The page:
1. If the 99.99% of conflicts are resolved in the same way on all the nodes, you do not care about the remaining 0.01%, and they do not break data integrity. In that case you may safely continue using something like UTC.

  2. If strict resolving of all the conflicts is a must for you, you have to design your own timestamping system. Timestamps may include time (maybe not system time, but some higher resolution timer), sequence number (to allow producing unique timestamps even if time resolution is not enough for that) and node identifier (to allow different nodes of your system to generate completely unique timestamps).

  3. Finally, what you need may be not timestamps based on time. Do you really need to be able to calculate time difference between a pair of timestamps? Isn't it enough just to allow ordering timestamps, not connecting them to real time moments? If you don't need time calculations, just comparisons, timestamps based on sequential counters, not on real time, are a good choice (see Lamport time for more details).

If you need strict conflict resolving, or if you need very high time resolution, you will probably have to write your own timestamp service.

Many ideas and clues may be borrowed from a book by A. Tanenbaum, "Distributed systems: Principles and paradigms". When I faced such problems, it helped me a lot, and there is a separate chapter dedicated to timestamps generation in it.

share|improve this answer
Great points. #3 stands out to me because I have time series data that will eventually be graphed (capital market data) and I have to relate real life/time events to it. I'm still digesting your entire post before I further comment. – mr-sk Jan 30 '13 at 15:58

I think the best approach is to store all timestamp data as UTC. When you read it in, immediately convert to UTC; right before display, convert from UTC to your local time zone.

You might even want to have your code print all timestamps twice, once in local time and the second time in UTC time... it depends on how much data you need to fit on a screen at once.

I am a big fan of the RFC 3339 timestamp format. It is unambiguous to both humans and machines. What is best about it is that almost nothing is optional, so it always looks the same:


I prefer to convert timestamps to single float values for storage and computations, and then convert back to the datetime format for display. I wouldn't keep money in floats, but timestamp values are well within the precision of float values!

Working with time floats makes a lot of code very easy:

if time_now() >= last_time + interval:
    print("interval has elapsed")

It looks like you are already doing it pretty much this way, so I can't suggest any dramatic improvements.

I wrote some library functions to parse timestamps into Python time float values, and convert time float values back to timestamp strings. Maybe something in here will be useful to you:

I suggest you look at BSD license, so you can just use the code if you like.

EDIT: Question: How does this help with timezones?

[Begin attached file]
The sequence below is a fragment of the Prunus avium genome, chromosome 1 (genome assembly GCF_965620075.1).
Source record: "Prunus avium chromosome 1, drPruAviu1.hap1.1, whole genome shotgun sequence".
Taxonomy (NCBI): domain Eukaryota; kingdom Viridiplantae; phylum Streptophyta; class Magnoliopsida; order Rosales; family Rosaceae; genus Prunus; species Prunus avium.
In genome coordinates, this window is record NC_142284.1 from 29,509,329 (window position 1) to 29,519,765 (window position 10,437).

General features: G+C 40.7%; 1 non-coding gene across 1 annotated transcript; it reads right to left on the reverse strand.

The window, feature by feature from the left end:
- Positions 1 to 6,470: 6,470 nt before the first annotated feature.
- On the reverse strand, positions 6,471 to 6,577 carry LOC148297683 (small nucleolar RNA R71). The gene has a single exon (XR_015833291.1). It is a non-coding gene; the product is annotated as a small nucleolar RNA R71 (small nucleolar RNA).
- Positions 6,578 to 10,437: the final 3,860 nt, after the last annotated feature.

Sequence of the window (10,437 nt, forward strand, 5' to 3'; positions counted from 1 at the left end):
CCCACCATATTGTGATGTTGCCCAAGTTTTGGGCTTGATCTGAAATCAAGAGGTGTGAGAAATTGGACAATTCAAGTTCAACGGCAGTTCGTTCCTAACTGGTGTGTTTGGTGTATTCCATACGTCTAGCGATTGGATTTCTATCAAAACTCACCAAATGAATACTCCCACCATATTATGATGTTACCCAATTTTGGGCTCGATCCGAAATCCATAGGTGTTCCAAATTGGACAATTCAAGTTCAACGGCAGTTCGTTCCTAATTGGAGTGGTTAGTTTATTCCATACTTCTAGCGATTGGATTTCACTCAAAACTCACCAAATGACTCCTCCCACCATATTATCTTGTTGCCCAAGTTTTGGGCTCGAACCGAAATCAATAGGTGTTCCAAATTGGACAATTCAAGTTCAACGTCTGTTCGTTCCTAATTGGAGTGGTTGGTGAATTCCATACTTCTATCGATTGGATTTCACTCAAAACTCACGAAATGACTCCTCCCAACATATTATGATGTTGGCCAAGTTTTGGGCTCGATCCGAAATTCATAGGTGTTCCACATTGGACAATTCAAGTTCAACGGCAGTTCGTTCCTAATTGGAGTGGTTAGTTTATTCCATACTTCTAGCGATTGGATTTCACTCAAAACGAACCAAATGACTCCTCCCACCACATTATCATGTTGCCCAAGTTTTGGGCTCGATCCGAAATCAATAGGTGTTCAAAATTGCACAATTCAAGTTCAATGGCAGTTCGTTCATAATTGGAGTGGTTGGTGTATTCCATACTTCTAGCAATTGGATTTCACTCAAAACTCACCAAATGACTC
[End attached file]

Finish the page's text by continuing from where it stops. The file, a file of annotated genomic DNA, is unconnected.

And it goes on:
Answer: If every timestamp you store is stored in UTC time as a Python time float value (number of seconds since the epoch, with optional fractional part), you can directly compare them; subtract one from another to find out the interval between them; etc. If you use RFC 3339 timestamps, then every timestamp string has the timezone right there in the timestamp string, and it can be correctly converted to UTC time by your code. If you convert from a float value to a timestamp string value right before displaying, the timezone will be correct for local time.

Also, as I said, it looks like he is already pretty much doing this, so I don't think I can give any amazing advice.

share|improve this answer
There is no explanation to the OP how this helps with timezones? – Jon Clements Jan 30 '13 at 3:55
Thanks - this does make sense, but I decided to go w/the UTC timestamp instead of the RFC3339 - partially because I already felt comfortable w/the UTC implementation VS the RFC3339 one. I do appreciate the feedback and will keep this solution in mind for future projects. – mr-sk Jan 31 '13 at 3:25
I am not sure what you mean by "UTC timestamp". By default an RFC3339 timestamp is UTC (if the timezone is either "Z" or "-00:00"). In any event, good luck with your project. – steveha Jan 31 '13 at 6:05
Sorry - I meant the format 2013-01-29T19:46:00.00-08:00 VS 2013-01-29 02:11:11.151996+00:00. If the first is RFC3339 UTC timestamp, what's the second one called? – mr-sk Jan 31 '13 at 15:07
I'm not sure if it has a common name, but it it just like an RFC3339 timestamp with a space instead of a T in the middle. I just checked the RFC 3339 spec document, and it looks like the T can optionally be replaced by a space. So maybe it's just an acceptable variant of RFC3339. – steveha Jan 31 '13 at 18:43

Personally I'm using the Unix-time standard, it's very convenient for storage due to its simple representation form, it's merely a sequence of numbers. Since internally it represent UTC time, you have to make sure to generate it properly (converting from other timestamps) before storing and format it accordingly to any time zone you want.

Once you have a common timestamp format in the backend data (tz aware), plotting the data is very easy as is just a matter of setting the destination TZ.

As an example:

import time
import datetime
import pytz
# print pre encoded date in your local time from unix epoch
example = {"id1": {
                   "interval": 60,
                   "last": 1359521160.62
#this will use your system timezone formatted
print time.strftime("%Y-%m-%d %H:%M:%S",time.localtime(example['id1']['last']))
#this will use ISO country code to localize the timestamp
countrytz = pytz.country_timezones['BR'][0]
it = pytz.timezone(countrytz)
print  it.localize(datetime.datetime.utcfromtimestamp(example['id1']['last']))